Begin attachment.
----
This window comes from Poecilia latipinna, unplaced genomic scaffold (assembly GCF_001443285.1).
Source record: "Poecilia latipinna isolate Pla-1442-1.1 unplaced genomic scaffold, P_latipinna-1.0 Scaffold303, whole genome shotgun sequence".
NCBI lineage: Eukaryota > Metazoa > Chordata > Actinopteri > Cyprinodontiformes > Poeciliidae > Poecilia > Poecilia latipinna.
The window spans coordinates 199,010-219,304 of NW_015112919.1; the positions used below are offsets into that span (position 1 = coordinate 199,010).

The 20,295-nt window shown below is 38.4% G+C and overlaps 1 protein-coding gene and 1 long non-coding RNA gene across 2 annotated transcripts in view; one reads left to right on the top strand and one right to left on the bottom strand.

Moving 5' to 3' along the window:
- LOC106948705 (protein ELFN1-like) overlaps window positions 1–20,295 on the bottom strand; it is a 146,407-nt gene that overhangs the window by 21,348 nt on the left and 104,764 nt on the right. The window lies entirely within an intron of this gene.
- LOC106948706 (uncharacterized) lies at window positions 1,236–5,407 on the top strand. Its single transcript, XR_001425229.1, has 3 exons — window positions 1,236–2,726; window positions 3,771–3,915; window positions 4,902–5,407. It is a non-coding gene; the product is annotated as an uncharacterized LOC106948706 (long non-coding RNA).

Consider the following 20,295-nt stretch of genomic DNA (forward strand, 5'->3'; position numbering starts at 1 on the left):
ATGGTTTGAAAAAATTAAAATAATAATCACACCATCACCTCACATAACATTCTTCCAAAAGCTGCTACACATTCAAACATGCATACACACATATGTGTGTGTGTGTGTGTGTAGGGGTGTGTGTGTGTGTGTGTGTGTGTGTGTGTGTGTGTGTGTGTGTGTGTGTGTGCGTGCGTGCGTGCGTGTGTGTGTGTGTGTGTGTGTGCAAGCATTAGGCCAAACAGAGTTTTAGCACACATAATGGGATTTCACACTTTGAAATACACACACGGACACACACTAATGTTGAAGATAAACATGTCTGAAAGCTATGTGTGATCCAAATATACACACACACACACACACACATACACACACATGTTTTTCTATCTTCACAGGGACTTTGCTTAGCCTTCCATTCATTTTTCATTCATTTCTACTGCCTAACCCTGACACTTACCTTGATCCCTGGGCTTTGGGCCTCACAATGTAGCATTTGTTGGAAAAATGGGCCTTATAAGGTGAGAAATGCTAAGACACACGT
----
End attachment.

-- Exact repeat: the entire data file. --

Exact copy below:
This window comes from Poecilia latipinna, unplaced genomic scaffold (assembly GCF_001443285.1).
Source record: "Poecilia latipinna isolate Pla-1442-1.1 unplaced genomic scaffold, P_latipinna-1.0 Scaffold303, whole genome shotgun sequence".
NCBI lineage: Eukaryota > Metazoa > Chordata > Actinopteri > Cyprinodontiformes > Poeciliidae > Poecilia > Poecilia latipinna.
The window spans coordinates 199,010-219,304 of NW_015112919.1; the positions used below are offsets into that span (position 1 = coordinate 199,010).

The 20,295-nt window shown below is 38.4% G+C and overlaps 1 protein-coding gene and 1 long non-coding RNA gene across 2 annotated transcripts in view; one reads left to right on the top strand and one right to left on the bottom strand.

Moving 5' to 3' along the window:
- LOC106948705 (protein ELFN1-like) overlaps window positions 1–20,295 on the bottom strand; it is a 146,407-nt gene that overhangs the window by 21,348 nt on the left and 104,764 nt on the right. The window lies entirely within an intron of this gene.
- LOC106948706 (uncharacterized) lies at window positions 1,236–5,407 on the top strand. Its single transcript, XR_001425229.1, has 3 exons — window positions 1,236–2,726; window positions 3,771–3,915; window positions 4,902–5,407. It is a non-coding gene; the product is annotated as an uncharacterized LOC106948706 (long non-coding RNA).

Consider the following 20,295-nt stretch of genomic DNA (forward strand, 5'->3'; position numbering starts at 1 on the left):
ATGGTTTGAAAAAATTAAAATAATAATCACACCATCACCTCACATAACATTCTTCCAAAAGCTGCTACACATTCAAACATGCATACACACATATGTGTGTGTGTGTGTGTGTAGGGGTGTGTGTGTGTGTGTGTGTGTGTGTGTGTGTGTGTGTGTGTGTGTGTGTGTGCGTGCGTGCGTGCGTGTGTGTGTGTGTGTGTGTGTGCAAGCATTAGGCCAAACAGAGTTTTAGCACACATAATGGGATTTCACACTTTGAAATACACACACGGACACACACTAATGTTGAAGATAAACATGTCTGAAAGCTATGTGTGATCCAAATATACACACACACACACACACACATACACACACATGTTTTTCTATCTTCACAGGGACTTTGCTTAGCCTTCCATTCATTTTTCATTCATTTCTACTGCCTAACCCTGACACTTACCTTGATCCCTGGGCTTTGGGCCTCACAATGTAGCATTTGTTGGAAAAATGGGCCTTATAAGGTGAGAAATGCTAAGACACACGT